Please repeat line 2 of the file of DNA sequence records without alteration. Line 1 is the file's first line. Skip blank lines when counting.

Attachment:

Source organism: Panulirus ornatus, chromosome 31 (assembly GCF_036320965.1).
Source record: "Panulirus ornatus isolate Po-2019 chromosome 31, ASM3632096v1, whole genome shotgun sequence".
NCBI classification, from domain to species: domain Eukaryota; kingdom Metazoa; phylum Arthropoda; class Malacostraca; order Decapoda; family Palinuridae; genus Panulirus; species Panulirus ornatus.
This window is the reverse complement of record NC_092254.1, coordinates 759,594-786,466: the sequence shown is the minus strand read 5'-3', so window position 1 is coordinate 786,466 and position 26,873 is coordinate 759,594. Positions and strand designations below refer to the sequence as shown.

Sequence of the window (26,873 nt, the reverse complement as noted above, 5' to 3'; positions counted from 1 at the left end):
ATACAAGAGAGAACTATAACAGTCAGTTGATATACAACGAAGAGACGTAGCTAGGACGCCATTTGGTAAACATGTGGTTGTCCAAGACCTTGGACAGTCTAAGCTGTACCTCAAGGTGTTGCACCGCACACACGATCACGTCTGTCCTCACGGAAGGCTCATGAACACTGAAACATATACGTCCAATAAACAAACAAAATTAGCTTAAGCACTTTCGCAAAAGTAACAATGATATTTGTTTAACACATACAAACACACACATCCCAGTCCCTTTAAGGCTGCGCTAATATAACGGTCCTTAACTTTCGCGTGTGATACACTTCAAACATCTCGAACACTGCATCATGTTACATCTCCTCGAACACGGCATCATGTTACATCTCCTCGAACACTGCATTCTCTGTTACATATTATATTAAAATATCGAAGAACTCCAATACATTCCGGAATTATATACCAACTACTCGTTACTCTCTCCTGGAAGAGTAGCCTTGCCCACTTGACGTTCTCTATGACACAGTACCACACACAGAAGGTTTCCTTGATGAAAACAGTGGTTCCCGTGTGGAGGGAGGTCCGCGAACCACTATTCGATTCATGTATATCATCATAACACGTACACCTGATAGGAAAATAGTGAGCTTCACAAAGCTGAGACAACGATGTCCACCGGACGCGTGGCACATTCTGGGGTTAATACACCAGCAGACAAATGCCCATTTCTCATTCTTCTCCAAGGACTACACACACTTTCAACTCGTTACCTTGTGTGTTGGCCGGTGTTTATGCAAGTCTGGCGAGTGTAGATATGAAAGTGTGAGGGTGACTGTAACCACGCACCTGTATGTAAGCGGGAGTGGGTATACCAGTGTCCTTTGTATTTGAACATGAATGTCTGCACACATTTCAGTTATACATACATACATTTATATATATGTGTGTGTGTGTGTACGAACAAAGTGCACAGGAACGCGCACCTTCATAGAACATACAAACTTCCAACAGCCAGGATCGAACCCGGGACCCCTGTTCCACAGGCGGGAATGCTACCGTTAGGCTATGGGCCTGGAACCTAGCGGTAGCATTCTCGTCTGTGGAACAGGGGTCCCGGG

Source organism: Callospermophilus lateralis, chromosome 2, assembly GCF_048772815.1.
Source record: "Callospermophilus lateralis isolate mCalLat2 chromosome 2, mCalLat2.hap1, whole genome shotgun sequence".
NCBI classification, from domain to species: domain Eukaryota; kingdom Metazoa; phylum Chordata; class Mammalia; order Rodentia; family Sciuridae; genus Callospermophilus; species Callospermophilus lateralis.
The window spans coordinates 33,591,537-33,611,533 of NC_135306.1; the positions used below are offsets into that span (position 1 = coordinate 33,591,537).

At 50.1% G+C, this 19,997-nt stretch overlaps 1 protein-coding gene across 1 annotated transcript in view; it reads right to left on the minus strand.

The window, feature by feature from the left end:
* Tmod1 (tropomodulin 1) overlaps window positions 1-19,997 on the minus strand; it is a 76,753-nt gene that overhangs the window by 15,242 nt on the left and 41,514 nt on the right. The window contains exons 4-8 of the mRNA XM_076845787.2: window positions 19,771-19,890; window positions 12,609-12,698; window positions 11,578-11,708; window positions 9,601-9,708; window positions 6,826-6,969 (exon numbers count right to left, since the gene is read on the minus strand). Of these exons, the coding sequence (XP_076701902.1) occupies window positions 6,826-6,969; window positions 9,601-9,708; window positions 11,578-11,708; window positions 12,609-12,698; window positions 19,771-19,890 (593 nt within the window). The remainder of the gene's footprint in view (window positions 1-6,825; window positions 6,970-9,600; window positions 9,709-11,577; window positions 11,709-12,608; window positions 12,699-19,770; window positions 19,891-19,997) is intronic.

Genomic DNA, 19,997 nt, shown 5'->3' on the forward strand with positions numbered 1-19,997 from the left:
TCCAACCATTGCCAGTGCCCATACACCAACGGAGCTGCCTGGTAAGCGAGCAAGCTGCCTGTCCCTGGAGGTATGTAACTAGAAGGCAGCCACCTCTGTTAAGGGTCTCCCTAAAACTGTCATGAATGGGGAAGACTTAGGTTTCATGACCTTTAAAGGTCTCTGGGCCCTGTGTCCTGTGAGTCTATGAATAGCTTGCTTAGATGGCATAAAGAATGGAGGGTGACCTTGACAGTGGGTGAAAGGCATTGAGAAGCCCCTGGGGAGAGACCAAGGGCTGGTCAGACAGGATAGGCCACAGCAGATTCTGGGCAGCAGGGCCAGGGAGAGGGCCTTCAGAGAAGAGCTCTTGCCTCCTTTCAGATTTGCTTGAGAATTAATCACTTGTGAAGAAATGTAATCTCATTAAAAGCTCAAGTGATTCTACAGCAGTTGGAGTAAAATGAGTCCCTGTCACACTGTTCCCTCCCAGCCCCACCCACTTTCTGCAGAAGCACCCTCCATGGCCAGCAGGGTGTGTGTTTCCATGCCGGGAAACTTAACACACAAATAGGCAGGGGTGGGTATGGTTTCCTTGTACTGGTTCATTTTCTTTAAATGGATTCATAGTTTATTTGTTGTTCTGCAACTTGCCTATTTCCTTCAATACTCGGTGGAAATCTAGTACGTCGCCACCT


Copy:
Source record: "Panulirus ornatus isolate Po-2019 chromosome 31, ASM3632096v1, whole genome shotgun sequence".